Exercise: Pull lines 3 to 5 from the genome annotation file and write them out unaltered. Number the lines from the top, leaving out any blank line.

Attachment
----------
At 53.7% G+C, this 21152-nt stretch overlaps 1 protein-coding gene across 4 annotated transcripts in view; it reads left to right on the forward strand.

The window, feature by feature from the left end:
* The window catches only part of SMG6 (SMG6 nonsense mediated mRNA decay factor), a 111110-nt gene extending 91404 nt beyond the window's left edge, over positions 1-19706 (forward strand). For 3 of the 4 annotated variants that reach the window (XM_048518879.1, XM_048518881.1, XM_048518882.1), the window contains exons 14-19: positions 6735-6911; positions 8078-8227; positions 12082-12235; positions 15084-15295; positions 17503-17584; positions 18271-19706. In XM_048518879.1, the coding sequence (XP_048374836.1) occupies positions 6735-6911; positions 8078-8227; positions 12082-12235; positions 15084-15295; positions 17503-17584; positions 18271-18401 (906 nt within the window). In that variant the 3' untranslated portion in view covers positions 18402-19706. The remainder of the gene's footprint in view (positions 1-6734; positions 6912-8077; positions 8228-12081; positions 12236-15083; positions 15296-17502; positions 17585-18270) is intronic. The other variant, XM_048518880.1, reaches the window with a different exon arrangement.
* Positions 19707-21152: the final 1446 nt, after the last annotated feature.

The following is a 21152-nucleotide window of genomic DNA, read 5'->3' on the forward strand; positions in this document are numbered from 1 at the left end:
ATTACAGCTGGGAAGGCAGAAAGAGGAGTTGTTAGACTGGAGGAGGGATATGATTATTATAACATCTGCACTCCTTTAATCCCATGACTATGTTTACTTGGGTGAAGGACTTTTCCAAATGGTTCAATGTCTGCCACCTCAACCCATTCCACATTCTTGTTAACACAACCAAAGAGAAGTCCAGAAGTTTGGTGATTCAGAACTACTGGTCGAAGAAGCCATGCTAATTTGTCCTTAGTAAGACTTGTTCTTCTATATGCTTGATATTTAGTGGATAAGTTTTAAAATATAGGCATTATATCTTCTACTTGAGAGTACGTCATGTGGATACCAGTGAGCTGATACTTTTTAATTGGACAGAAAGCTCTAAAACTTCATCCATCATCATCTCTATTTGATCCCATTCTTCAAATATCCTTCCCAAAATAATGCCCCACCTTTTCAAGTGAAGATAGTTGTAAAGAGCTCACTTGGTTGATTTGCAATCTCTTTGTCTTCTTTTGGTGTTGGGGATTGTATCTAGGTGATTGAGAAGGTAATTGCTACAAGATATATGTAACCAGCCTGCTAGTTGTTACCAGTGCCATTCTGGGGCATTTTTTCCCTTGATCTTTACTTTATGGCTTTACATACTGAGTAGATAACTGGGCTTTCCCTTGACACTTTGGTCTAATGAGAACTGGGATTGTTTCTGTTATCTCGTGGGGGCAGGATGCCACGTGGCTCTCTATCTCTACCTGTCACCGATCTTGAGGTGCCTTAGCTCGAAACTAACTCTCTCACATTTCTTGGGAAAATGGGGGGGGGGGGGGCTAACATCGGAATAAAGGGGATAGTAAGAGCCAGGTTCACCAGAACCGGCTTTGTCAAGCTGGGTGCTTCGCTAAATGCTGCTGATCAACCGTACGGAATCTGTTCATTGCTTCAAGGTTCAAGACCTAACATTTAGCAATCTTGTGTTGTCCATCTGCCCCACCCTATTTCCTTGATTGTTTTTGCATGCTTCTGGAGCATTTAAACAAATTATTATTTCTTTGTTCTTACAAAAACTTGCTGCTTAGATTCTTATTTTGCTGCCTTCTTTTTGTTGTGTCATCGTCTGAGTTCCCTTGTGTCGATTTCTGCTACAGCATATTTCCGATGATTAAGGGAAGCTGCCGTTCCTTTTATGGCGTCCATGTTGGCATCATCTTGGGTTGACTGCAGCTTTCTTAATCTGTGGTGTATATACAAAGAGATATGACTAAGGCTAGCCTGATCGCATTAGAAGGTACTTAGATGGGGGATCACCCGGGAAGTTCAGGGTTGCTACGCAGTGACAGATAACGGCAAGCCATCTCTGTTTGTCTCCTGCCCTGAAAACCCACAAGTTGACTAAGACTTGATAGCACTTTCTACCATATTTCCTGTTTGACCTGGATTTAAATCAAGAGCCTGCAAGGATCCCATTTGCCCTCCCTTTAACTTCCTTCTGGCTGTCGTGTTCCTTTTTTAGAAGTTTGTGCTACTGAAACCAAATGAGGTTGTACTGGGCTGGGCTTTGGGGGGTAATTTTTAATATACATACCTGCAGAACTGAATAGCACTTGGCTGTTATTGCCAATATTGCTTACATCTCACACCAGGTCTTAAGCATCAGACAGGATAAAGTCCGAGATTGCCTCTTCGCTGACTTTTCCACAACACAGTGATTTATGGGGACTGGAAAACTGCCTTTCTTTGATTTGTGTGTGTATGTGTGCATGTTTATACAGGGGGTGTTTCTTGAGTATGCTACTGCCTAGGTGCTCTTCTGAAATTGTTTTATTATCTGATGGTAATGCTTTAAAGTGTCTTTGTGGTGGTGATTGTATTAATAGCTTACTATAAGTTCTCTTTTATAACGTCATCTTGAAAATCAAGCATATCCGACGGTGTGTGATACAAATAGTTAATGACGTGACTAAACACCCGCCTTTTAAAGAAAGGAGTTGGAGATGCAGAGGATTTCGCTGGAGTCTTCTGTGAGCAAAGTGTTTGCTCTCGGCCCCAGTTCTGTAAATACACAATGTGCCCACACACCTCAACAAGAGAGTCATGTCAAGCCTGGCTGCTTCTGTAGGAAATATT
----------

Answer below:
* The window catches only part of SMG6 (SMG6 nonsense mediated mRNA decay factor), a 111110-nt gene extending 91404 nt beyond the window's left edge, over positions 1-19706 (forward strand). For 3 of the 4 annotated variants that reach the window (XM_048518879.1, XM_048518881.1, XM_048518882.1), the window contains exons 14-19: positions 6735-6911; positions 8078-8227; positions 12082-12235; positions 15084-15295; positions 17503-17584; positions 18271-19706. In XM_048518879.1, the coding sequence (XP_048374836.1) occupies positions 6735-6911; positions 8078-8227; positions 12082-12235; positions 15084-15295; positions 17503-17584; positions 18271-18401 (906 nt within the window). In that variant the 3' untranslated portion in view covers positions 18402-19706. The remainder of the gene's footprint in view (positions 1-6734; positions 6912-8077; positions 8228-12081; positions 12236-15083; positions 15296-17502; positions 17585-18270) is intronic. The other variant, XM_048518880.1, reaches the window with a different exon arrangement.
* Positions 19707-21152: the final 1446 nt, after the last annotated feature.

The following is a 21152-nucleotide window of genomic DNA, read 5'->3' on the forward strand; positions in this document are numbered from 1 at the left end: